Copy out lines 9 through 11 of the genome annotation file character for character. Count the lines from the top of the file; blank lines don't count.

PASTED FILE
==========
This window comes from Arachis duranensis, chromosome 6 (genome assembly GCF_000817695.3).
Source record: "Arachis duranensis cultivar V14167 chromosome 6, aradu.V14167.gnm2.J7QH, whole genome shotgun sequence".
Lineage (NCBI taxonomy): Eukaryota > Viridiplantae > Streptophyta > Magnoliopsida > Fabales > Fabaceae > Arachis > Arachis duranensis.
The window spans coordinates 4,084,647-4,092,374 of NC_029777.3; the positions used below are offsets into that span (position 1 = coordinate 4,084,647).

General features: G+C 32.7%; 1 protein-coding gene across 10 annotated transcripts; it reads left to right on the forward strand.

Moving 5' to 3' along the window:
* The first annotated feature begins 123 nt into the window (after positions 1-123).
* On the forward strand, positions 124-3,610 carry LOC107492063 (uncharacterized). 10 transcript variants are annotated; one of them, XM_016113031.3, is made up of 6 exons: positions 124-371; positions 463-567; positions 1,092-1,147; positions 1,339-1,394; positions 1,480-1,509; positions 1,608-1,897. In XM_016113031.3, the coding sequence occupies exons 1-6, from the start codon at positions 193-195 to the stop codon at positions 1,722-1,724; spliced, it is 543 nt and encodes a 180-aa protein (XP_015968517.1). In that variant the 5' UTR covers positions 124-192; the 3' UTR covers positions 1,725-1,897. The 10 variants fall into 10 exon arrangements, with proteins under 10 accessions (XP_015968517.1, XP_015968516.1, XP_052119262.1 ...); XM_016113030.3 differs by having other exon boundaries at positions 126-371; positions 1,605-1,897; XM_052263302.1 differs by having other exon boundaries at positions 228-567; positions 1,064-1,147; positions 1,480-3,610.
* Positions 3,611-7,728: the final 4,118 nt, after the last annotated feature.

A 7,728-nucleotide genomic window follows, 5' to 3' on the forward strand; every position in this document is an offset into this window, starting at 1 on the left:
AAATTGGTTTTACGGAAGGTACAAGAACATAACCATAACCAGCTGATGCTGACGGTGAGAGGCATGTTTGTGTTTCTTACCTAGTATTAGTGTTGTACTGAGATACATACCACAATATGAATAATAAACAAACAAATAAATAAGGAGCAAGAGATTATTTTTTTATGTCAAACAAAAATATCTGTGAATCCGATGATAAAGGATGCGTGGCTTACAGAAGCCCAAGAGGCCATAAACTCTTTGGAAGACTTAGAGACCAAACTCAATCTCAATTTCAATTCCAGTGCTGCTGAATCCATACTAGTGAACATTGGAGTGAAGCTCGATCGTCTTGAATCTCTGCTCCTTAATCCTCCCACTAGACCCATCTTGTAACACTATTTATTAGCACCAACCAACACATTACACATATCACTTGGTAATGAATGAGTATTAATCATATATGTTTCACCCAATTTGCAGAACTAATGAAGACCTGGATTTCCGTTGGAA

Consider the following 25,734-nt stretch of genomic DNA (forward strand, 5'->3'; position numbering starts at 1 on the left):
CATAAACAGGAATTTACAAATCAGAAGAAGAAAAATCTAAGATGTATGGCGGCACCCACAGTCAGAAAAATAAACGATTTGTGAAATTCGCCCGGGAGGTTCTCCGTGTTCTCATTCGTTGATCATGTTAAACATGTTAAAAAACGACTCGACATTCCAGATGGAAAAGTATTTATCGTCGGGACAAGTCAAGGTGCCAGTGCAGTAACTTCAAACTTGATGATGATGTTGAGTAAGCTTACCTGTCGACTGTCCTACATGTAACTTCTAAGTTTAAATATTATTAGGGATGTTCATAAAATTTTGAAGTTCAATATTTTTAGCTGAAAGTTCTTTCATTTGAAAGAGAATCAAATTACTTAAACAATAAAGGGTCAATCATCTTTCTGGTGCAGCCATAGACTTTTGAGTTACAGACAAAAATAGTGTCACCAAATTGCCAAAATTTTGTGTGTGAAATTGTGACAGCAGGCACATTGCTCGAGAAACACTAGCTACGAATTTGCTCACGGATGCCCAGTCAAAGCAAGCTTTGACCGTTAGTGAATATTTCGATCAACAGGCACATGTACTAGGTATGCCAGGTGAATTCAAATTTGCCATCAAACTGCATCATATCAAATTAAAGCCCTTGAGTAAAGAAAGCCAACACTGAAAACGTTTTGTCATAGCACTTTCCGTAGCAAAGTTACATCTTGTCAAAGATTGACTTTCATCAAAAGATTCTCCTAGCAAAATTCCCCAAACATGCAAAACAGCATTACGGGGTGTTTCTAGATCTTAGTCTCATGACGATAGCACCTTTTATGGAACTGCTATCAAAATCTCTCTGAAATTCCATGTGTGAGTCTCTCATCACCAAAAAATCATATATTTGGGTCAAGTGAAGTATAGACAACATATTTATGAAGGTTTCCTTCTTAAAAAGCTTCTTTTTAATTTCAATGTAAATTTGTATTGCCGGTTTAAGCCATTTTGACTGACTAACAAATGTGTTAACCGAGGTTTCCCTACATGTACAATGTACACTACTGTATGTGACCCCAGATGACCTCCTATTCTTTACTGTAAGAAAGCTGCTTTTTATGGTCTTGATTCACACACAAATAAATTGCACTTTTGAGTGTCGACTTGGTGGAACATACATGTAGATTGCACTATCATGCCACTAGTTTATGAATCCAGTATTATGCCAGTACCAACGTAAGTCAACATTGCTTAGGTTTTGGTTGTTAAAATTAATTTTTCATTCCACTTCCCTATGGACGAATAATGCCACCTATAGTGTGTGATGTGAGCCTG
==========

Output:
* Positions 3,611-7,728: the final 4,118 nt, after the last annotated feature.

A 7,728-nucleotide genomic window follows, 5' to 3' on the forward strand; every position in this document is an offset into this window, starting at 1 on the left:
AAATTGGTTTTACGGAAGGTACAAGAACATAACCATAACCAGCTGATGCTGACGGTGAGAGGCATGTTTGTGTTTCTTACCTAGTATTAGTGTTGTACTGAGATACATACCACAATATGAATAATAAACAAACAAATAAATAAGGAGCAAGAGATTATTTTTTTATGTCAAACAAAAATATCTGTGAATCCGATGATAAAGGATGCGTGGCTTACAGAAGCCCAAGAGGCCATAAACTCTTTGGAAGACTTAGAGACCAAACTCAATCTCAATTTCAATTCCAGTGCTGCTGAATCCATACTAGTGAACATTGGAGTGAAGCTCGATCGTCTTGAATCTCTGCTCCTTAATCCTCCCACTAGACCCATCTTGTAACACTATTTATTAGCACCAACCAACACATTACACATATCACTTGGTAATGAATGAGTATTAATCATATATGTTTCACCCAATTTGCAGAACTAATGAAGACCTGGATTTCCGTTGGAA